While the Latin-American market has proved itself frequently hostile to Black performers, Afro-Latinos often experience double marginalization in the U.S.: not only are Black and Latino people underrepresented in most arenas of public life, but Afro-Latinos often feel shunned within each community. “When I was in the African-American environment, it was like, ‘Oh, there goes that Spanish girl,’” La Negra says. “And then when I’m in the Latin environment, it’s like, ‘You’re too Black to be here. You should be with them.’”

The marginalization of Black Latinos in African-American communities is part of something that Henry Louis Gates Jr. refers to as “African-American exceptionalism”: the idea that the Black experience is the Black American experience. “When we’re celebrating Blackness, if you think about that umbrella of Black, there’s obviously different cultures and different nationalities,” Jackson says.

In Hollywood, the Afro-Latino perspective is all but invisible. Alonso began his film career in the early 2000s, and was put up for almost exclusively African-American roles. When he auditioned for Latino roles, he got similar feedback as La Negra did: “‘Well, he did a good job, but he doesn’t look Latin.’ They thought a Latino had to look Mexican,” Alonso says.

Torres, too, was asked to play mostly African-American characters, and says that many of her peers changed their Latin-sounding last names rather than deal with the confusion. When Torres did pass the audition stage, she would find that her characters lacked depth. “I have been the eunuch in pretty much every show,” she says. “I’m always the ball-buster, the assassin, or the cop that doesn’t have a life—because to have a life means that you have to humanize me. It’s so much easier for them to fit you into that slot and check off that box. And they got a lot of boxes with me: female, mature, person of color.”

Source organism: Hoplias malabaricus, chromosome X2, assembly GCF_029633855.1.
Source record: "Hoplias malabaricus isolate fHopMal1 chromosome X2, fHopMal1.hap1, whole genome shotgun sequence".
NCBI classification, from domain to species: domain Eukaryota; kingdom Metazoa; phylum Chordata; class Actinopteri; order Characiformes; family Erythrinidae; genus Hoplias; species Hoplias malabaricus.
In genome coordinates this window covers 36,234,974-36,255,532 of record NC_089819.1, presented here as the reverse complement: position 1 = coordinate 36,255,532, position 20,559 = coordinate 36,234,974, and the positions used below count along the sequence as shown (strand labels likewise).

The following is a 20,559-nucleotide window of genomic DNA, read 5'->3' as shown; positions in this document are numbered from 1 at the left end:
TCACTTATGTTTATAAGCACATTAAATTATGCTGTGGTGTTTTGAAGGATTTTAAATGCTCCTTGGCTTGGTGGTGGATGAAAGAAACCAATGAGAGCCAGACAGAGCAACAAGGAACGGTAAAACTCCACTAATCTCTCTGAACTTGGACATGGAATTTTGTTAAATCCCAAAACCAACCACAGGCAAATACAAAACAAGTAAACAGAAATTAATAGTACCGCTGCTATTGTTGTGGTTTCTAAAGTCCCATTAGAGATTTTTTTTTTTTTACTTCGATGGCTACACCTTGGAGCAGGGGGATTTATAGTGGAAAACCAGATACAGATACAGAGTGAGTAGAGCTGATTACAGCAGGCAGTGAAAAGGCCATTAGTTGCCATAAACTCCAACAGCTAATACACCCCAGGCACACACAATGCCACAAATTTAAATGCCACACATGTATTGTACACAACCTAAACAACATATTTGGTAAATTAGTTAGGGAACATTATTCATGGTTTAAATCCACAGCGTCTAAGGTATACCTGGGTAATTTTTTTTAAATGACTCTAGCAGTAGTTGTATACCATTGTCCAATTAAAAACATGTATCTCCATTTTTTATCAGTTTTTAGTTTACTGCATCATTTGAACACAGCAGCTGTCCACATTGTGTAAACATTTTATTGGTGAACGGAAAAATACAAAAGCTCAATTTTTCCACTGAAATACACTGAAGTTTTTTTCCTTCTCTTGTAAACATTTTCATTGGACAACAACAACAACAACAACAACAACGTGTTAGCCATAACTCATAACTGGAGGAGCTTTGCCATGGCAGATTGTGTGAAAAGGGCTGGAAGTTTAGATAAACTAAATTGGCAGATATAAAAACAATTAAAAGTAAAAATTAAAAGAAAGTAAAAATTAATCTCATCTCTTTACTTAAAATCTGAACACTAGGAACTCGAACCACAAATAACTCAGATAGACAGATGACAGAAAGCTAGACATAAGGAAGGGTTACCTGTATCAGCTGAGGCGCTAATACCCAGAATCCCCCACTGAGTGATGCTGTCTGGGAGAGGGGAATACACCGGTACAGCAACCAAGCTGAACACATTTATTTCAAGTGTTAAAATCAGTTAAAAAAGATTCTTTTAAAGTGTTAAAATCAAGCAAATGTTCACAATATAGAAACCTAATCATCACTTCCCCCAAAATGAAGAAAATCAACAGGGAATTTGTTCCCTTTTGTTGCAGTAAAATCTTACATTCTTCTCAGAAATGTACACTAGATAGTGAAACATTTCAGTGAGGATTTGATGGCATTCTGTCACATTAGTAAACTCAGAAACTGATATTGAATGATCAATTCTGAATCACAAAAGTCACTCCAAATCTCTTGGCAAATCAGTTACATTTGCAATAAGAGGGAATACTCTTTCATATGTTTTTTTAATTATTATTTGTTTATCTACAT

Jackson is of a younger generation, having broken into Hollywood just as the industry was starting to grapple with #OscarsSoWhite. But he faced some of the same misconceptions that his peers initially faced decades earlier. “Every time, I just had to be a light-skinned Black guy or a biracial Black guy who was just Black and white,” he says. “But you know, it is what it is. You’re going to take a role.” Meanwhile, rising shows centered on Latino Americans, like Vida and Jane the Virgin, mostly excluded Afro-Latinos as well.

When Jackson was cast on Insecure, his character, Dro, was initially supposed to be Black and Mexican. But when Jackson pushed for Dro to be Afro-Latino by way of Panama, the showrunners agreed to make the change. “That was the first time I was ever allowed to be an Afro-Latino character,” he says.

Fighting for change

Within the past decade, a movement for representation has allowed different types of stories to emerge, and a trickle of Afro-Latino stories has come to the screen. FX’s Pose features two prominent Afro-Latina actors: Indya Moore and MJ Rodriguez. The hit Netflix show On My Block features an Afro-Latina lead character, Monse (although the actor who plays her, Sierra Capri, is not Afro-Latina), while writers of Netflix’s Gentefied created the character Yessika with Afro-Latina actors in mind. “We really wanted to explore those issues of anti-Blackness and colorism within the Latinx community,” co-creator Marvin Lemus told Remezcla earlier this year.

Last year, Torres became the first Afro-Latina to create, produce and star in her own show, with Pearson on the USA Network. “I finally got into a position of power, and said, ‘We’re going to write this character as Afro-Latina. I’m going to use my Spanish as often as possible,” she says. “That was sort of my way of educating the people around me, and what I was doing was absolutely being 100% myself.”

Of course, the U.S. entertainment world has a long way to go to in terms of representation. According to a study by USC’s Annenberg Inclusion Initiative, across the 100 top-grossing movies from 2007-2018, only 3% of films featured leads or co-leads with Latino actors—and Afro-Latinos make up an even smaller slice still. The contentious dialogue around the Emmy nominations showed how Afro-Latino viewpoints are erased and how African Americans and Latino Americans can be pitted against one another. Torres’ Pearson was canceled after just one season. “They’re having us fight over crumbs,” she says.

To forge ahead, Torres talks about “creating channels for sustainable access”: mentorship, education, collaboration, creation of authentic stories. One of those channels is Orange Is the New Black star Dascha Polanco’s Brown Love podcast for Netflix, in which she delves into these issues. “It is the responsibility of those that are in positions of power to push forward diversity in a way that is not a trend,” Polanco says. “This is the Afro-diaspora. This is the normalcy of life.”

Contact us at letters@time.com.